Inaction by Marine Stewardship Council casts doubt on entire certification program
Late last week, the Marine Stewardship Council announced its decision that Omega Protein will keep its sustainability certification despite willfully and intentionally violating a menhaden harvest cap regulation in the Chesapeake Bay by 30 percent last year. Omega’s flagrant harvest violation sparked widespread protests among anglers and decision-makers, culminating with the Trump Administration’s announced intention to issue a moratorium on the company’s operations unless it came into compliance with the management plan established by the Atlantic States Marine Fisheries Commission (ASMFC).
“There has always been a great deal of suspicion on sustainability certifications from the Marine Stewardship Council due to the fact that in the past the Council has been funded in part from royalties paid by seafood processors using the MSC ecolabel,” said Ted Venker, conservation director for Coastal Conservation Association (CCA). “Conservationists have learned to view the entire certification process as the fox guarding the henhouse, and the Council’s decision this week to overlook a flagrant and major fishing violation seems to confirm those suspicions.”
In 2011, the science journal NATURE published a sharp critique of the MSC process, pointing out that after the signing of a contract between the MSC and Wal-Mart, the number of certified seafood products mysteriously skyrocketed.
“For decades, the industrial harvest of menhaden in the Chesapeake Bay has been a top concern to recreational anglers in the region” said David Sikorski, executive director of CCA Maryland. “While coast-wide stock assessments do not directly analyze the local impact, it’s clear to most that intense removals of a primary forage fish from a vital nursery area impacts the health and sustainability of numerous species, most notably the striped bass.”
Using spotter planes and a purse seine fleet to encircle and remove entire schools of menhaden, Omega catches millions of pounds every year, and reduces them to fish oil pills and feed for aquaculture operations, among other things. Anglers in the region have long believed the company’s relentless pressure on menhaden in the Chesapeake Bay has caused localized depletions of forage, leading to an increase in diseased, stressed and skinny fish in the Bay. Moreover, on-the-water conflicts between this industrialized operation and sport anglers appears to be growing.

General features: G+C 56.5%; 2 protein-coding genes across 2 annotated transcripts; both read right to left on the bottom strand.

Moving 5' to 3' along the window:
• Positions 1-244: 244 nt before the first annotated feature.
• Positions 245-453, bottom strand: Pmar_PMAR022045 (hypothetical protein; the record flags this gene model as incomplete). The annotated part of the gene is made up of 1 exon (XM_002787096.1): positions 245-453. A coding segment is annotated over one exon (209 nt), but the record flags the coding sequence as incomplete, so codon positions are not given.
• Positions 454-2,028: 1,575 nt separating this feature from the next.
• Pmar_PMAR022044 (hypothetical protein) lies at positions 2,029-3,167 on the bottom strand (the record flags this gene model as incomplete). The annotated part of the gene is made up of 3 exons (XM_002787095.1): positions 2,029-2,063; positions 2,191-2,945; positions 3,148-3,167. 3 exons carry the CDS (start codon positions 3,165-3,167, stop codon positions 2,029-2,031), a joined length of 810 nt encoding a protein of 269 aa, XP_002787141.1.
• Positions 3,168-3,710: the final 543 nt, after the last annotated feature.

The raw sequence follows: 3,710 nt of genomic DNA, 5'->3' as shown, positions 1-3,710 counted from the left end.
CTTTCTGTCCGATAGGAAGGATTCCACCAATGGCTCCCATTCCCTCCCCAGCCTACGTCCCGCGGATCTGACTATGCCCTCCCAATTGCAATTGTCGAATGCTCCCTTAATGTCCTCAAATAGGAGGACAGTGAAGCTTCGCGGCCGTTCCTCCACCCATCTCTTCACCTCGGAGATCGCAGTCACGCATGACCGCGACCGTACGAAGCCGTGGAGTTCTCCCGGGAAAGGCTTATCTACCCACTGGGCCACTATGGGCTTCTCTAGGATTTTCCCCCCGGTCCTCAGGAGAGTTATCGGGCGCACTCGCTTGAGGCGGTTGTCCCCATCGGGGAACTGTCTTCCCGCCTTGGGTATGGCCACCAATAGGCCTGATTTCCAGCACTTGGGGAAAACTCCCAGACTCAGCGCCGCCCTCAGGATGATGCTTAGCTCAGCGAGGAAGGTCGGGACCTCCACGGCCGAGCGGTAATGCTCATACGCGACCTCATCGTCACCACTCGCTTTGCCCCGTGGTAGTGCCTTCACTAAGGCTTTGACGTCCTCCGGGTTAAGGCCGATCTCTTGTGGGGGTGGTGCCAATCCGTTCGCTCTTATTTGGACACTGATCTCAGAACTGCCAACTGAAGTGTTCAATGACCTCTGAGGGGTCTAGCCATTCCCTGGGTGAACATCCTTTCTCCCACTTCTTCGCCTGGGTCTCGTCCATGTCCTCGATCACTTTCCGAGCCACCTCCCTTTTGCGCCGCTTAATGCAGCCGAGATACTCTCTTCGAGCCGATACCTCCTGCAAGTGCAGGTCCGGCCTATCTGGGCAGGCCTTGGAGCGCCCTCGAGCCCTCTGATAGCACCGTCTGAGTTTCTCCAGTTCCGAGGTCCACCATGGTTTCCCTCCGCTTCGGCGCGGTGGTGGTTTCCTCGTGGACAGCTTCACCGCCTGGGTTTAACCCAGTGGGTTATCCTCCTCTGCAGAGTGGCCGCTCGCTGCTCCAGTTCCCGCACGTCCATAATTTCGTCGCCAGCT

A coalition of angling, tackle and boating organizations opposed Omega’s certification process due to a dearth of information on the impacts of the company’s intense harvest practices, including localized depletions, bycatch of other species and the overall role of menhaden in the ecosystem. The company was certified as a sustainable fishery by the Marine Stewardship Council in spite of the fact that menhaden stocks are less than half of what they would be without industrial harvest, which likely suppresses the striped bass stocks on the East Coast by about 30 percent. Striped bass are the single most sought after and valuable marine recreational fishery in the country. Just weeks after receiving the certification, Omega announced it was ignoring a harvest cap on menhaden in the Chesapeake Bay that was set by a necessary and legitimate management action of the Atlantic States Marine Fisheries Commission.
“Certifying a company that removes hundreds of millions of pounds of a critical forage fish every year in the first place is in itself mind boggling, but allowing that same company to just disregard a critical management action and keep that certification is absurd,” said Venker.